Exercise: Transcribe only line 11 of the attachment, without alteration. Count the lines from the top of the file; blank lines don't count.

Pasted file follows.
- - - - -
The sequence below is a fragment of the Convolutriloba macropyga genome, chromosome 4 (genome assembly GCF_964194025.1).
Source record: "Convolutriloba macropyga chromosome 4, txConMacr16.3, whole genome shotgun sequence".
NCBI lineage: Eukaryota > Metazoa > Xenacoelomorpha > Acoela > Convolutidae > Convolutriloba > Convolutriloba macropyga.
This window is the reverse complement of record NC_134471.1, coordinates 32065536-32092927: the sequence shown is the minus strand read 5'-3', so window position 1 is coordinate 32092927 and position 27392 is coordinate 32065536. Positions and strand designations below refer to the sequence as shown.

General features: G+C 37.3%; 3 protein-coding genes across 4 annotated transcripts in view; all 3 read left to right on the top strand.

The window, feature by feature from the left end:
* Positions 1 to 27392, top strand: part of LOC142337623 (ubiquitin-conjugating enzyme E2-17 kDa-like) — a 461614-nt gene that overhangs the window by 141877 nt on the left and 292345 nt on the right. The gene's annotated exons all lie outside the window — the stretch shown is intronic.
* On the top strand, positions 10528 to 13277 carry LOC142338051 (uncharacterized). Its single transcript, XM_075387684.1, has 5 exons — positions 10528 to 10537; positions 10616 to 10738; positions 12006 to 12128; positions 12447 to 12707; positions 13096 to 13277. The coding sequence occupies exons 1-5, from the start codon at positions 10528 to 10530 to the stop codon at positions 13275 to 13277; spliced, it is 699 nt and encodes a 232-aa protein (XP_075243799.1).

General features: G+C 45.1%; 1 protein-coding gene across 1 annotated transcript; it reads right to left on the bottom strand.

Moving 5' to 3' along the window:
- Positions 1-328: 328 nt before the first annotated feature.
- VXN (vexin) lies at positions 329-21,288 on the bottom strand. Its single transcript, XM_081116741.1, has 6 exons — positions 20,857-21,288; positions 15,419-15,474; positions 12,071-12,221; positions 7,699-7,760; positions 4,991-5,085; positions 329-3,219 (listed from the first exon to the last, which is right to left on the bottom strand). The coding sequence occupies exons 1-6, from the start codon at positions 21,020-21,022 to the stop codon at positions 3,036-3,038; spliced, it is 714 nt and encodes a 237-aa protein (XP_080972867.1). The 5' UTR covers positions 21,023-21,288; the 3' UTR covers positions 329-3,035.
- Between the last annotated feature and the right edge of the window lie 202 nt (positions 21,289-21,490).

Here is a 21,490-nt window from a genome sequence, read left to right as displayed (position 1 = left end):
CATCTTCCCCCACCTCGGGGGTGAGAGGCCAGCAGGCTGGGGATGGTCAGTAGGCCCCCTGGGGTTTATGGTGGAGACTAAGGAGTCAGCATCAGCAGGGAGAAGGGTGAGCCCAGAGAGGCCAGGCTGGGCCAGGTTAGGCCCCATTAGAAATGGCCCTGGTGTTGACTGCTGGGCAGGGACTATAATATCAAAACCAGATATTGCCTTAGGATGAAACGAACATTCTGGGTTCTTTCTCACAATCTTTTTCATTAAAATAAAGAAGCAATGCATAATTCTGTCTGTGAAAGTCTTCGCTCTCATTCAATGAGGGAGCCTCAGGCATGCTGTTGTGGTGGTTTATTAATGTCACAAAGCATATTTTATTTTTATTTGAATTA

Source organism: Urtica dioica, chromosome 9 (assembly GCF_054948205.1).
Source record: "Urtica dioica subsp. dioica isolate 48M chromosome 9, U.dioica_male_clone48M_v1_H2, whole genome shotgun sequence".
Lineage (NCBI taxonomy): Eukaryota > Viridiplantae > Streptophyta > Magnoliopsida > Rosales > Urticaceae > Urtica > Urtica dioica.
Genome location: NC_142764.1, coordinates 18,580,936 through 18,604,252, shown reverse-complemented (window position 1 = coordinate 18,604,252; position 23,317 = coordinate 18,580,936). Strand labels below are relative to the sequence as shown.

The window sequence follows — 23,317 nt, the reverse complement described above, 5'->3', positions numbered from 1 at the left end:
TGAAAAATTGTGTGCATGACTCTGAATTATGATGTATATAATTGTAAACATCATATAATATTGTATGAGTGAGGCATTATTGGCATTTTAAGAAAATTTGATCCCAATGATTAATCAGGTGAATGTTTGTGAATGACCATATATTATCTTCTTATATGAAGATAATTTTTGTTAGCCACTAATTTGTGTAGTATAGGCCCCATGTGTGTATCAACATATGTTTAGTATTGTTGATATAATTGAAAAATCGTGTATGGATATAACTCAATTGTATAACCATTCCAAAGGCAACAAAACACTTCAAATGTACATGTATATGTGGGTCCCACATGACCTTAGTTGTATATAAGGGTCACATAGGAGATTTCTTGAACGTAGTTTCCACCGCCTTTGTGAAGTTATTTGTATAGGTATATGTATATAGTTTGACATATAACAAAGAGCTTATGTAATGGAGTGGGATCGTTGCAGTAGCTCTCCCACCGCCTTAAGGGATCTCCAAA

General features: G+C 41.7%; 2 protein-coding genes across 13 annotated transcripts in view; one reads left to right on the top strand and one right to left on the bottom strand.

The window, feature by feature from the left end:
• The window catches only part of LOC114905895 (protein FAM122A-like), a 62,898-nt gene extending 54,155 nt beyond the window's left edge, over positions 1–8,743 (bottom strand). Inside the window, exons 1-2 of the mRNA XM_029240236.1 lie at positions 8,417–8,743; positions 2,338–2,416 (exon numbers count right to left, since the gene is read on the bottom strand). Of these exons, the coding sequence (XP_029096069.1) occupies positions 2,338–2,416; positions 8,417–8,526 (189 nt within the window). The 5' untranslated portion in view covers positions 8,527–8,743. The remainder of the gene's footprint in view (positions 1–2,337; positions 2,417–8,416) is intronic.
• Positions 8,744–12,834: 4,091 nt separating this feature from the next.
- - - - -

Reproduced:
- Positions 1-328: 328 nt before the first annotated feature.